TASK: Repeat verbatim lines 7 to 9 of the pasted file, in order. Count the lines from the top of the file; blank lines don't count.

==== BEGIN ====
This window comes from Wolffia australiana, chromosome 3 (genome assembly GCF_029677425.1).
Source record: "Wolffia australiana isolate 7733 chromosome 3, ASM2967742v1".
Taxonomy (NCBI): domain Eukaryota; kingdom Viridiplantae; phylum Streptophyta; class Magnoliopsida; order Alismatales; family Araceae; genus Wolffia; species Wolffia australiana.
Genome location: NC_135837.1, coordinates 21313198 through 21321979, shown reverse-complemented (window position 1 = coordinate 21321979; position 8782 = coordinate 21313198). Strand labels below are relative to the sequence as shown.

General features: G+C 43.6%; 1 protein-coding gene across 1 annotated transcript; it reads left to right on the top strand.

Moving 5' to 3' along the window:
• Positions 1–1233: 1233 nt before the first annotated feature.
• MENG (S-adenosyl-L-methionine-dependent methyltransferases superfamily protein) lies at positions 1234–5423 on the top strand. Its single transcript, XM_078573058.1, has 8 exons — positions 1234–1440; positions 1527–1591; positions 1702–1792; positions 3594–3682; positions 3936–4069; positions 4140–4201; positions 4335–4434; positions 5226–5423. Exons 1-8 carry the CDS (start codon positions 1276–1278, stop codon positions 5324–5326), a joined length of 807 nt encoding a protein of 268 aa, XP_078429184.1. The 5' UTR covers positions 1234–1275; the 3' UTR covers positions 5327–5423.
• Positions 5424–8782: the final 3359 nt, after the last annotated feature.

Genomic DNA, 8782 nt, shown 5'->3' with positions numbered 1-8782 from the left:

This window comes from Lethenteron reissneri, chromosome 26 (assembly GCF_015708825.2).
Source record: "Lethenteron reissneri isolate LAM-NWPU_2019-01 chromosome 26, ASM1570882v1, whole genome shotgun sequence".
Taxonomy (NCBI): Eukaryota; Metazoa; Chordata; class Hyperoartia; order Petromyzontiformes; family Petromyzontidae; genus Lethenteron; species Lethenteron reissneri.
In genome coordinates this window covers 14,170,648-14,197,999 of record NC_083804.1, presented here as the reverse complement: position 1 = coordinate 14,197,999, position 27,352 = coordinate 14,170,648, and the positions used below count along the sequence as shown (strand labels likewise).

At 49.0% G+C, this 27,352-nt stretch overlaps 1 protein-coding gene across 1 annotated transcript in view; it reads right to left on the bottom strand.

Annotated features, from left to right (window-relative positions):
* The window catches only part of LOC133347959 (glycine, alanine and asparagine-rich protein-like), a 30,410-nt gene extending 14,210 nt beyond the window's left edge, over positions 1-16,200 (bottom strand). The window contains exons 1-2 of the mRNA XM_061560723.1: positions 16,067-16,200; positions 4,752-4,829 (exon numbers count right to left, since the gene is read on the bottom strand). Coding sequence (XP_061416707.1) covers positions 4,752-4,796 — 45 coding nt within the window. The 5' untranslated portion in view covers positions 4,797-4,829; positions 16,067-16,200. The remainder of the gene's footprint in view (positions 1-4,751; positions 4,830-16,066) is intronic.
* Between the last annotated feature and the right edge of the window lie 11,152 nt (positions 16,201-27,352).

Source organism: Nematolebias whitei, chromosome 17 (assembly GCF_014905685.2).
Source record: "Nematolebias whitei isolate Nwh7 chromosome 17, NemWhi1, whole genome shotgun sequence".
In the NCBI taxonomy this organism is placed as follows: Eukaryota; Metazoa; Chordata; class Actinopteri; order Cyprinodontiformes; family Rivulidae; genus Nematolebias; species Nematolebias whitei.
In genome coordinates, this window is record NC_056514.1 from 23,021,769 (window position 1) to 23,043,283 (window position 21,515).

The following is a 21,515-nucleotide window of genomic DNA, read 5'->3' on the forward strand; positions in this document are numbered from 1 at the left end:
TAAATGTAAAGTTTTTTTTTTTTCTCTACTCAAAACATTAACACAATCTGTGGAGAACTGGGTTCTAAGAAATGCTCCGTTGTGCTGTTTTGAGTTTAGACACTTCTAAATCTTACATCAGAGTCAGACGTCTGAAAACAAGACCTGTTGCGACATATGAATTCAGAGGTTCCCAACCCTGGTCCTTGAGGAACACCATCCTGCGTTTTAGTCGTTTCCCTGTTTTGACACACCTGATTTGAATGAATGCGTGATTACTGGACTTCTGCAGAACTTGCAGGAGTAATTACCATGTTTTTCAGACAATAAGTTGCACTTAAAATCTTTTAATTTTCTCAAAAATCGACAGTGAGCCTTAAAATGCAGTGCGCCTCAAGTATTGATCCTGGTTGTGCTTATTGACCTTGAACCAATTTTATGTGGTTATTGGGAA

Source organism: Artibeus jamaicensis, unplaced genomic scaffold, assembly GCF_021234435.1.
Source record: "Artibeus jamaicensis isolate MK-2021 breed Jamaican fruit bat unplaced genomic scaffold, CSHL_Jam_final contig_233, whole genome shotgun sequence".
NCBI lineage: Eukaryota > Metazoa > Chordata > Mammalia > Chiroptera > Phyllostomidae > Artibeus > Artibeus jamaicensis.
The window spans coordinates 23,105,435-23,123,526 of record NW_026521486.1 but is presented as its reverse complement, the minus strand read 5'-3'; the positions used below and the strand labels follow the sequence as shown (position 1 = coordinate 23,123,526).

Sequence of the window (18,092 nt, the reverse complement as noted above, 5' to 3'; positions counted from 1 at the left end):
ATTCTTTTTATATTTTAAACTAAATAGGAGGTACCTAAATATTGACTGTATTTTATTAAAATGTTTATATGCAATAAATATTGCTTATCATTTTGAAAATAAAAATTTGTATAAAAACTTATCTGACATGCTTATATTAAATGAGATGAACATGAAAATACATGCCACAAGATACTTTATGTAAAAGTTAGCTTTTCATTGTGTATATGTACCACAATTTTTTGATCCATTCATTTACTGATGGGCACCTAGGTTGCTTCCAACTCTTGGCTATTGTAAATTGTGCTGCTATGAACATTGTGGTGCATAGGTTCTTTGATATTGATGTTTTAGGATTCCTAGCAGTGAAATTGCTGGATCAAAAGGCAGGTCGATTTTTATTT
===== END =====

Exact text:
• Positions 1–1233: 1233 nt before the first annotated feature.
• MENG (S-adenosyl-L-methionine-dependent methyltransferases superfamily protein) lies at positions 1234–5423 on the top strand. Its single transcript, XM_078573058.1, has 8 exons — positions 1234–1440; positions 1527–1591; positions 1702–1792; positions 3594–3682; positions 3936–4069; positions 4140–4201; positions 4335–4434; positions 5226–5423. Exons 1-8 carry the CDS (start codon positions 1276–1278, stop codon positions 5324–5326), a joined length of 807 nt encoding a protein of 268 aa, XP_078429184.1. The 5' UTR covers positions 1234–1275; the 3' UTR covers positions 5327–5423.
• Positions 5424–8782: the final 3359 nt, after the last annotated feature.